Ultrasonic activation of irrigants increases growth factor release from human dentine.

Widbiller, M; Eidt, A; Hiller, K-A; Buchalla, W; Schmalz, Gottfried Hans; Galler, K M (2017). Ultrasonic activation of irrigants increases growth factor release from human dentine. Clinical oral investigations, 21(3), pp. 879-888. Springer-Verlag 10.1007/s00784-016-1824-1

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OBJECTIVES Bioactive proteins are sequestered in human dentine and play a decisive role in dental pulp regeneration and repair. They can be released and exposed on the dentine surface by acids, but also chelators, such as ethylenediaminetetraacetic acid (EDTA). The objectives of this study were (i) to evaluate whether ultrasonic activation of irrigants in the root canal will promote growth factor release from dentine and (ii) to collect bioactive proteins in a physiological solution. MATERIALS AND METHODS Human dentine disks underwent irrigation with and without ultrasonic activation. The protocols included treatment by either a single or two consecutive steps with 10 % EDTA and phosphate-buffered saline (PBS), where each sample was treated three times. To mimic clinical conditions, selected irrigation regimens were applied to root canals of extracted human teeth after preparation. Amounts of transforming growth factor β1 (TGF-β1) in solution were quantified using enzyme-linked immunosorbent assays. Nonparametric statistical analysis was performed to compare different groups as well as repetitions within a group (Mann-Whitney U test, α = 0.05). Additionally, morphological changes of dentine surfaces were visualized by scanning electron microscopy (SEM). RESULTS TGF-β1 was not detectable after irrigation of dentine with PBS, neither with nor without ultrasonic activation. Irrigation with EDTA released TGF-β1, and ultrasonic activation of EDTA enhanced this effect. However, preceding EDTA conditioning enabled the release of bioactive proteins into PBS solution. Similar results were observed in dentine disks and root canals. Visualization of dentine surfaces after different treatment revealed superficial erosion after ultrasonic activation irrespective of the irrigant solution, but different degrees of exposure of organic substance. CONCLUSIONS Ultrasonic activation enhances growth factor release from human dentine. Bioactive proteins can be isolated in physiological solvents and may act as autologous supplements for regenerative endodontic treatment or pulp tissue engineering. CLINICAL RELEVANCE Autologous growth factors from human dentine can advance treatment strategies in dental pulp tissue engineering.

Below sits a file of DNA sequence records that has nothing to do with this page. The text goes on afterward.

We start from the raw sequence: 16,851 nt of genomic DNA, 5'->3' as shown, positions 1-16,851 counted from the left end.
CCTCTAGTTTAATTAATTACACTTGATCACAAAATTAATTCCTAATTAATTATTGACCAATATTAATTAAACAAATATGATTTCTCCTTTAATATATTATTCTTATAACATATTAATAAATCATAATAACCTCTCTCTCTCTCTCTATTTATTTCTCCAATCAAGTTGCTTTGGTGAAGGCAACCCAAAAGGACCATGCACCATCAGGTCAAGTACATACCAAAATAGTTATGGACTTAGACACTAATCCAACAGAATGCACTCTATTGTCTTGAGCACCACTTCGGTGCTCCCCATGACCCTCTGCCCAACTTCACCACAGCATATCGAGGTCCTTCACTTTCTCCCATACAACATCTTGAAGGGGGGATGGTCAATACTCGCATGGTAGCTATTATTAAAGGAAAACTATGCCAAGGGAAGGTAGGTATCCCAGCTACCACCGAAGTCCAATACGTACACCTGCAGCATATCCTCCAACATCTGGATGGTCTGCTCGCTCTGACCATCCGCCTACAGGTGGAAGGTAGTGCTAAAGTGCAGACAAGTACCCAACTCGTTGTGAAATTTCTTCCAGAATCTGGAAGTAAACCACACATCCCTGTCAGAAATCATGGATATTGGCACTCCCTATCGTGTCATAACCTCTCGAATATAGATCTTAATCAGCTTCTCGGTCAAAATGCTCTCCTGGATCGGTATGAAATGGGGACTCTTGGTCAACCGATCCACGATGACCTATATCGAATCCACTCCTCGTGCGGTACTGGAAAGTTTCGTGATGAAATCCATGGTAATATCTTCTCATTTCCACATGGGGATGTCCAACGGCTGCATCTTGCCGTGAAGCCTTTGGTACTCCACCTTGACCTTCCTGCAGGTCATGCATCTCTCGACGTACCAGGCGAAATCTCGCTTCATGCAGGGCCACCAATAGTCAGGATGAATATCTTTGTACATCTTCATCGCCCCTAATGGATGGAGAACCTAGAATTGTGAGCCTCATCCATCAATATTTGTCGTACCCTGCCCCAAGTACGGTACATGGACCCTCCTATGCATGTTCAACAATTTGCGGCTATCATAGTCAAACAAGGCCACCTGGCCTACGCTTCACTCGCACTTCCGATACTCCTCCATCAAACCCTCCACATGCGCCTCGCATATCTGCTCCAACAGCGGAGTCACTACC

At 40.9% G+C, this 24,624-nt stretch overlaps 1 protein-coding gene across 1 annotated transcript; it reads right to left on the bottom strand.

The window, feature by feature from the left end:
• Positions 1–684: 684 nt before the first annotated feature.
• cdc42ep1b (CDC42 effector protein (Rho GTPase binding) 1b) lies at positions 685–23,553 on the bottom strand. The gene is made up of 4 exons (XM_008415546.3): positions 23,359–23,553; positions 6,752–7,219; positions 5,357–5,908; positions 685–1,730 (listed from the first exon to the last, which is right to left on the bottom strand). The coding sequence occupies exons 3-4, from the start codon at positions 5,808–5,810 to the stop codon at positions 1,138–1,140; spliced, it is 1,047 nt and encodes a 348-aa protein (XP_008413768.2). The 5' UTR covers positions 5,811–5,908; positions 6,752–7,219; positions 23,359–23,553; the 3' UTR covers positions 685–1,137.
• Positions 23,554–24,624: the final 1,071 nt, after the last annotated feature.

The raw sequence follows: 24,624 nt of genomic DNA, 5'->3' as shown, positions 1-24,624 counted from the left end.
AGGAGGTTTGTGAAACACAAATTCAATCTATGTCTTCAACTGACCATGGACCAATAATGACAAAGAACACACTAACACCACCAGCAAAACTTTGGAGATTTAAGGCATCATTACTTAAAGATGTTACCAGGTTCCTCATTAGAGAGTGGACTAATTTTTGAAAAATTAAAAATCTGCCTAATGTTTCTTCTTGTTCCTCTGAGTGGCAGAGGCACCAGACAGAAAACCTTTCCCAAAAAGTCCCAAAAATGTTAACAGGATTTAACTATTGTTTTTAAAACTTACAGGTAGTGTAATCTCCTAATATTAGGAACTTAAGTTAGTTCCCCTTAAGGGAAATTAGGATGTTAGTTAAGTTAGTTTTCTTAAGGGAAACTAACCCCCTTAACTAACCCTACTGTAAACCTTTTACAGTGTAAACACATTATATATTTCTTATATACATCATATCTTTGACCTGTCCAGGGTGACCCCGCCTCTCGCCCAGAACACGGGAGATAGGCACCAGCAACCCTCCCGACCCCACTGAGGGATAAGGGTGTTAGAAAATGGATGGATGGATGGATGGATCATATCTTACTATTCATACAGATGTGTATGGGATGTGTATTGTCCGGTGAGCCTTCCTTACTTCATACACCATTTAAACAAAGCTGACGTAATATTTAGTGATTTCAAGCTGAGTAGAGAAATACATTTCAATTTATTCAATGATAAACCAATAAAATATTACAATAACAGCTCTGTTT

Item Type:

Journal Article (Original Article)


04 Faculty of Medicine > School of Dental Medicine > Department of Preventive, Restorative and Pediatric Dentistry

UniBE Contributor:

Schmalz, Gottfried Hans


600 Technology > 610 Medicine & health








Hendrik Meyer-Lückel

Date Deposited:

23 Jul 2019 16:23

Last Modified:

23 Oct 2019 05:01

Publisher DOI:


PubMed ID:


Uncontrolled Keywords:

Dentine Ethylenediaminetetraacetic acid Regenerative endodontic procedure Tissue engineering Transforming growth factor beta1 Ultrasonic activation





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